Sport GAA

Monday 22 April 2019

Páirc Ui Chaoimh charity match refusal a 'terrible' move - but venue rules can't be changed until 2020 despite outcry


Organisers of the Liam Miller charity match were refused permission to host the game at Páirc Uí Chaoimh.
Organisers of the Liam Miller charity match were refused permission to host the game at Páirc Uí Chaoimh.

Colm Keys​

The GAA's "terrible" decision to refuse permission for a charity match to be played at Páirc Uí Chaoimh has prompted renewed calls to rewrite the rules regarding use of the Association's grounds.

However, any proposed change may not take place until 2020 which will be too late to facilitate events like the Cork benefit game in aid of the family of the late Liam Miller on September 25.

It's the latest venue row to affect the GAA this summer after Kildare's 'Newbridge or nowhere' stance led to a stand-off ahead of a qualifier against Mayo.

Any motion to change the rules regarding the use of GAA property can't be submitted to Congress again until 2020.

Noel Walsh, one of the primary movers behind the opening of Croke Park to other sports in 2005 and who has sought to have decisions on other inter-county grounds placed in the hands of Central Council instead of Congress, said yesterday that he would seek to have a similar motion submitted by his club St Joseph's Miltown-Malbay for consideration at Clare convention later this year with a view to going to Congress in 2019.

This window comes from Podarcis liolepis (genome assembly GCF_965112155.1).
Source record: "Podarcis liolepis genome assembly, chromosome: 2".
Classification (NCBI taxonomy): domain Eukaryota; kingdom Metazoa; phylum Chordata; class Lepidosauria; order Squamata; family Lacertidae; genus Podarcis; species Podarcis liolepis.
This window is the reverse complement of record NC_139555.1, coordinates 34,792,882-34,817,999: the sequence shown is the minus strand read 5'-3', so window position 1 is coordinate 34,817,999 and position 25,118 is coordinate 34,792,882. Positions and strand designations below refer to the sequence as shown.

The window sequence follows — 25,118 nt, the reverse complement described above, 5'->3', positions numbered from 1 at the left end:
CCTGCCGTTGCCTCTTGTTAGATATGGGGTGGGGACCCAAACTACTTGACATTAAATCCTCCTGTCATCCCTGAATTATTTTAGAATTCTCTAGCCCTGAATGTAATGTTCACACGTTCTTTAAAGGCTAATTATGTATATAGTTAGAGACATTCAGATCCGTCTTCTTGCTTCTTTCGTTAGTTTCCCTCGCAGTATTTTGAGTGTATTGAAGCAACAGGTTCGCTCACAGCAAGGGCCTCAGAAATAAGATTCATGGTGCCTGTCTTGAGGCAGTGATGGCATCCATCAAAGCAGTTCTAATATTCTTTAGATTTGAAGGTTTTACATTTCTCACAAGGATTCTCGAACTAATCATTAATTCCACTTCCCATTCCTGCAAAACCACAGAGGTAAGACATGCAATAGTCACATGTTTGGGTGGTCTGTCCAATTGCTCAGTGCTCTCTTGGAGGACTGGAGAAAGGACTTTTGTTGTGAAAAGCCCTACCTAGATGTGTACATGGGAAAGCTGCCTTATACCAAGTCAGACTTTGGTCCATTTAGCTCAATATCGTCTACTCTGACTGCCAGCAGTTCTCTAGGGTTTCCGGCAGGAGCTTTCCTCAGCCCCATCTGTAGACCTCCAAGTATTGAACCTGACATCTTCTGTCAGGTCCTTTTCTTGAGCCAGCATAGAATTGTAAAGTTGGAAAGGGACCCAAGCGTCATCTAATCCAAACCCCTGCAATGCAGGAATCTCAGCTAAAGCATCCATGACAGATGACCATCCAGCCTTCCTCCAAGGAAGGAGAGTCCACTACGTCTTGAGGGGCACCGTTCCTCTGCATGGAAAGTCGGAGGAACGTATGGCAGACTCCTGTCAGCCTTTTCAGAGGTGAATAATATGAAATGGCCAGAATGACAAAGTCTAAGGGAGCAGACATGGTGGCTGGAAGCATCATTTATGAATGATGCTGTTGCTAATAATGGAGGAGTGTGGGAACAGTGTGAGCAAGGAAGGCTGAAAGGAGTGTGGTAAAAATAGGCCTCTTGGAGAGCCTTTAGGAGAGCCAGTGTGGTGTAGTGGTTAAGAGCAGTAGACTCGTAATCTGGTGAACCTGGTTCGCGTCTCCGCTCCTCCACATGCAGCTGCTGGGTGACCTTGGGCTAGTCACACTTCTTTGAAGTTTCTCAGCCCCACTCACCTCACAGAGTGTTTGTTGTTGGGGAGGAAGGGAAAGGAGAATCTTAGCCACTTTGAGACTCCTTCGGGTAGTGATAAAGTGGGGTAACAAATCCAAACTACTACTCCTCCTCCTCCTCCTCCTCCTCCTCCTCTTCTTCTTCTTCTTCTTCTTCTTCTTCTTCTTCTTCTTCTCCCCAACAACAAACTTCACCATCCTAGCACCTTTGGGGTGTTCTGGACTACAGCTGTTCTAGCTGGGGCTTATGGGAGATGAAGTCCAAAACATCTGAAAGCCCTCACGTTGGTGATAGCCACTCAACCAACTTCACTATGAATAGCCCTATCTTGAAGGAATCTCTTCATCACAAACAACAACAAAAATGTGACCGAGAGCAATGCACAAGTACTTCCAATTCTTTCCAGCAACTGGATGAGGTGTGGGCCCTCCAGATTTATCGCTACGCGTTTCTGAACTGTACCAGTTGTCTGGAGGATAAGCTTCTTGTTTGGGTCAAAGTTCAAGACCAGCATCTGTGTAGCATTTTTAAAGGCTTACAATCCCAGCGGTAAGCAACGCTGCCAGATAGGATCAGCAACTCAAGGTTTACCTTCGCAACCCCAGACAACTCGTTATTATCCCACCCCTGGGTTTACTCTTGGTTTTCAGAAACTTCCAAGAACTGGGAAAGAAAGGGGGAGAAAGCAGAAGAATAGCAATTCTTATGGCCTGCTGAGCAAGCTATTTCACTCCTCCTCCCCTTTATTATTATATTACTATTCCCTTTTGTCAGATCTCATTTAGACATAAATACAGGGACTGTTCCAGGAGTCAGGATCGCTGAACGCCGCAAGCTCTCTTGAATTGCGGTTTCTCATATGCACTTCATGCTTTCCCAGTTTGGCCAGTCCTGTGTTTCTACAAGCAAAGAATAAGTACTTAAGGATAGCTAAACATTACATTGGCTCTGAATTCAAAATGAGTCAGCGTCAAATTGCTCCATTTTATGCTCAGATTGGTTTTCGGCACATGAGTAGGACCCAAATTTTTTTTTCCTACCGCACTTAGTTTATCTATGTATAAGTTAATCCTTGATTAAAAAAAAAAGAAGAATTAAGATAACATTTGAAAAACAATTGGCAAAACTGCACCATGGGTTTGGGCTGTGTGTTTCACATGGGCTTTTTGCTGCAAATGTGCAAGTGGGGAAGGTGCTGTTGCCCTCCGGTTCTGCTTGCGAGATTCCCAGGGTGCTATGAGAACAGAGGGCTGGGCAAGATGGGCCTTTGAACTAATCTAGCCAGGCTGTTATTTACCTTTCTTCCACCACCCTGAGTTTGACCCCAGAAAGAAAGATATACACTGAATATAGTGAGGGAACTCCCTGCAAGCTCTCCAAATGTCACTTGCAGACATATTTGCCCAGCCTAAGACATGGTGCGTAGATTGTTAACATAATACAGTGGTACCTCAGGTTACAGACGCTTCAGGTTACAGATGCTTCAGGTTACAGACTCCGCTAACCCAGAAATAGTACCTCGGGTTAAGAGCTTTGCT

The Liam Miller tribute match, between high-profile former players from Ireland, Celtic and Manchester United, was turned away because of the GAA's Rule 5.1 (a) that prohibits use of property for any games other than those "controlled by the Association" or "not in conflict with the aims and objects of the Association." The game will take place at the 7,000-capacity Turner's Cross in Cork city though organisers had sought Páirc Uí Chaoimh which can hold 45,000.

However, a motion from Walsh's club, brought to Congress 2016 by Clare, calling for the request for use of other county grounds, like Croke Park, to be determined by Central Council, got just 23pc support.

Under GAA rule, any motion that fails to get one-third support can't be put forward again for a further three years. That effectively means that it can't be revisited until February 2020.

Walsh described the refusal as "terrible" and hoped it would "inspire counties to do the decent thing". "It will happen eventually. It's only procrastinating, delaying the whole thing. What the hell is wrong with it?" he said.

Walsh said his understanding was that some of the top grounds were open anyway because of the 2013 motion carried by 93pc to permit the 2023 Rugby World Cup games to be played, if Ireland were tournament hosts. However, that motion was specific to those games only.

Clare's 2016 motion sought to "allow county grounds to be used by other sports in line with the decisions in relation to Croke Park 11 years ago and the Rugby World Cup in 2013 - providing Central Council authorises the use."

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